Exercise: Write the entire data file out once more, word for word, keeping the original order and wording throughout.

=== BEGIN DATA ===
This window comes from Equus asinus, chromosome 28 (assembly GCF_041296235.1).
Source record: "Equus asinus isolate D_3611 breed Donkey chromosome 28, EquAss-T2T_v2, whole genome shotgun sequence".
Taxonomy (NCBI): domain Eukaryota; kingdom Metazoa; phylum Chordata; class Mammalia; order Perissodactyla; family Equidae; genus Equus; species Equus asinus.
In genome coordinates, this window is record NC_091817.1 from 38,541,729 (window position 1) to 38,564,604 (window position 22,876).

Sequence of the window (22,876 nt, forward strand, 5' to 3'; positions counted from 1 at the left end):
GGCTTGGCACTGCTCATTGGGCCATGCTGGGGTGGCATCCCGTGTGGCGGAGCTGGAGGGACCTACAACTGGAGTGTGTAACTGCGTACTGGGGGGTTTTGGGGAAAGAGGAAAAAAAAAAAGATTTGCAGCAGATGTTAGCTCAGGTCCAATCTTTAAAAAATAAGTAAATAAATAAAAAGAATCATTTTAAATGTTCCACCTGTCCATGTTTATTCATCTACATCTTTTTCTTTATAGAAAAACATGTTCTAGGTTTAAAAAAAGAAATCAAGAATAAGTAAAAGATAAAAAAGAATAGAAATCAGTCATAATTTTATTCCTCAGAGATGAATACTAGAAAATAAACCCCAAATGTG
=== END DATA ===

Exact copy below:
This window comes from Equus asinus, chromosome 28 (assembly GCF_041296235.1).
Source record: "Equus asinus isolate D_3611 breed Donkey chromosome 28, EquAss-T2T_v2, whole genome shotgun sequence".
Taxonomy (NCBI): domain Eukaryota; kingdom Metazoa; phylum Chordata; class Mammalia; order Perissodactyla; family Equidae; genus Equus; species Equus asinus.
In genome coordinates, this window is record NC_091817.1 from 38,541,729 (window position 1) to 38,564,604 (window position 22,876).

Sequence of the window (22,876 nt, forward strand, 5' to 3'; positions counted from 1 at the left end):
GGCTTGGCACTGCTCATTGGGCCATGCTGGGGTGGCATCCCGTGTGGCGGAGCTGGAGGGACCTACAACTGGAGTGTGTAACTGCGTACTGGGGGGTTTTGGGGAAAGAGGAAAAAAAAAAAGATTTGCAGCAGATGTTAGCTCAGGTCCAATCTTTAAAAAATAAGTAAATAAATAAAAAGAATCATTTTAAATGTTCCACCTGTCCATGTTTATTCATCTACATCTTTTTCTTTATAGAAAAACATGTTCTAGGTTTAAAAAAAGAAATCAAGAATAAGTAAAAGATAAAAAAGAATAGAAATCAGTCATAATTTTATTCCTCAGAGATGAATACTAGAAAATAAACCCCAAATGTG